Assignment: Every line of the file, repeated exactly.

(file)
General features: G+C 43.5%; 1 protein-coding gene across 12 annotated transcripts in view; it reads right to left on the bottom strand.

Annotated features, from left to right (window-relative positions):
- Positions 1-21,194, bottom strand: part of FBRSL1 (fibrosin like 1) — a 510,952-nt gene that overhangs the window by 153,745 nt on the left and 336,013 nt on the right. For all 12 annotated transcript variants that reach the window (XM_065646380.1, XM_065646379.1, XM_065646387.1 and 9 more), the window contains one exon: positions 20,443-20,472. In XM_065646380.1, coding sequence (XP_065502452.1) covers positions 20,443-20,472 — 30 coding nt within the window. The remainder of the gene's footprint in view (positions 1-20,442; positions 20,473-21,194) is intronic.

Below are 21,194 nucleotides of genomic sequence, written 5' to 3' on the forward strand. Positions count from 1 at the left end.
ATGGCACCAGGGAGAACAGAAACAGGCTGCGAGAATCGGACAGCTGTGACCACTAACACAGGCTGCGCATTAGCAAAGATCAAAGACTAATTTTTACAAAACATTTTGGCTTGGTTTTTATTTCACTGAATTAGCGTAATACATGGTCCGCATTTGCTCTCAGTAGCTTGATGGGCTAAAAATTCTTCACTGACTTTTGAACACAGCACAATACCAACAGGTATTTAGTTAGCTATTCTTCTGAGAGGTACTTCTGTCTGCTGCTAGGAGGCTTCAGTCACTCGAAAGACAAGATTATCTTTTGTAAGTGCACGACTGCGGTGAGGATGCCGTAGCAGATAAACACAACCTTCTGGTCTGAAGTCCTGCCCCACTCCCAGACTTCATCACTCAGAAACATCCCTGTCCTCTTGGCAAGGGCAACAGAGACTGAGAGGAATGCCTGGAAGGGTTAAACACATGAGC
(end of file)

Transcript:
General features: G+C 43.5%; 1 protein-coding gene across 12 annotated transcripts in view; it reads right to left on the bottom strand.

Annotated features, from left to right (window-relative positions):
- Positions 1-21,194, bottom strand: part of FBRSL1 (fibrosin like 1) — a 510,952-nt gene that overhangs the window by 153,745 nt on the left and 336,013 nt on the right. For all 12 annotated transcript variants that reach the window (XM_065646380.1, XM_065646379.1, XM_065646387.1 and 9 more), the window contains one exon: positions 20,443-20,472. In XM_065646380.1, coding sequence (XP_065502452.1) covers positions 20,443-20,472 — 30 coding nt within the window. The remainder of the gene's footprint in view (positions 1-20,442; positions 20,473-21,194) is intronic.

Below are 21,194 nucleotides of genomic sequence, written 5' to 3' on the forward strand. Positions count from 1 at the left end.
ATGGCACCAGGGAGAACAGAAACAGGCTGCGAGAATCGGACAGCTGTGACCACTAACACAGGCTGCGCATTAGCAAAGATCAAAGACTAATTTTTACAAAACATTTTGGCTTGGTTTTTATTTCACTGAATTAGCGTAATACATGGTCCGCATTTGCTCTCAGTAGCTTGATGGGCTAAAAATTCTTCACTGACTTTTGAACACAGCACAATACCAACAGGTATTTAGTTAGCTATTCTTCTGAGAGGTACTTCTGTCTGCTGCTAGGAGGCTTCAGTCACTCGAAAGACAAGATTATCTTTTGTAAGTGCACGACTGCGGTGAGGATGCCGTAGCAGATAAACACAACCTTCTGGTCTGAAGTCCTGCCCCACTCCCAGACTTCATCACTCAGAAACATCCCTGTCCTCTTGGCAAGGGCAACAGAGACTGAGAGGAATGCCTGGAAGGGTTAAACACATGAGC